Boris Johnson was on Saturday forced to write to the EU seeking a delay to Brexit, after his “do or die” plan to take Britain out of the EU on October 31 was thrown into disarray following another House of Commons defeat.
Mr. Johnson had vowed not to seek an extension to the Article 50 process, but on Saturday night he told EU Council president Donald Tusk he would comply with the so-called Benn act and seek a delay before an 11pm deadline. It was a humiliating moment for the prime minister, but Mr Johnson said he was “undaunted” and there was optimism in Downing Street that despite the Commons setback he was close to winning the backing of MPs for his new Brexit deal. Mr Johnson in September said he would rather be “dead in a ditch” than ask the EU for a Brexit delay.
But on Saturday the UK government sent three letters to Brussels, including one requesting an extension to January 2020 that was not signed by the prime minister, and a further note from Mr Johnson making clear that he did not want a prolongation of Article 50 talks. In a letter signed by Mr Johnson to Mr Tusk, the prime minister said he did not favour an extension as it would “damage the interests of the UK and our EU partners “ and he was confident of passing his Brexit deal by October 31. Financial Times analysis after Saturday’s vote suggests Boris Johnson may have a Commons majority of five for his Brexit deal, assuming MPs vote along the same patterns whenever his deal returns.
A senior EU official said Brussels would not immediately respond to the request for an extension saying it would likely take Mr Tusk “a few days” to finish consultations with EU capitals. That gives Mr Johnson some breathing space; he will make another attempt to win the backing of MPs for his deal, either on Monday with another so-called “meaningful vote” or on Tuesday on the second reading of the bill needed to implement his deal. Mr Johnson wrote on Saturday night to MPs and peers saying he would introduce the Withdrawal Agreement bill to implement his “great deal” next week and urged them to respect the will of the public to “get Brexit done”.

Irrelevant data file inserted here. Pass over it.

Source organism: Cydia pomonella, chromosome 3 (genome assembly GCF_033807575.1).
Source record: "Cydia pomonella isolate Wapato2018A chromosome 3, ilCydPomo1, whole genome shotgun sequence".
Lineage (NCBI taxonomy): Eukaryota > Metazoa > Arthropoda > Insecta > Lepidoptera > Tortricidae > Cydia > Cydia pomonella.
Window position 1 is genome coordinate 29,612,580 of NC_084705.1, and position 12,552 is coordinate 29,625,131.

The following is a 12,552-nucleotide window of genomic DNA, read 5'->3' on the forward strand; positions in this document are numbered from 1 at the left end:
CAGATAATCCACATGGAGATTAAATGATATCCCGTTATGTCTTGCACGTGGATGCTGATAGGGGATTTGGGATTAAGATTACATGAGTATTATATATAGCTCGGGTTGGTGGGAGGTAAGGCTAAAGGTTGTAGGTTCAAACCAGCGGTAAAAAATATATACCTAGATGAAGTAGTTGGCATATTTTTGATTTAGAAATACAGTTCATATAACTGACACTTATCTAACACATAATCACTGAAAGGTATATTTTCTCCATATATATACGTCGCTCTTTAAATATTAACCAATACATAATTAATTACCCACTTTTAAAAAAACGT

He claimed that it was MPs who were demanding the Brexit delay — in an attempt to absolve himself of any blame — adding: “It is quite possible that our friends in the European Union will reject parliament’s request for a further delay.” Although Jean-Claude Juncker, European Commission president, suggested last week that the EU would not extend the Brexit process again, most member states say they would grant an extension if Mr Johnson asked for it. The prime minister had hoped MPs would back his new deal in a so-called “meaningful vote”. But instead MPs voted on Saturday afternoon by 322 to 306 to back a motion tabled by Oliver Letwin, former Tory cabinet minister, to put the crucial vote on hold.
The effect of the vote, which took place against the backdrop of a huge pro-EU demonstration in central London, was that Mr Johnson was now required by law to write a letter to the EU27 asking for an extension to Brexit beyond October 31. A defiant PM told MPs — on a rare Saturday Commons sitting — he was “not daunted or dismayed” and he would continue to pursue a departure by Halloween.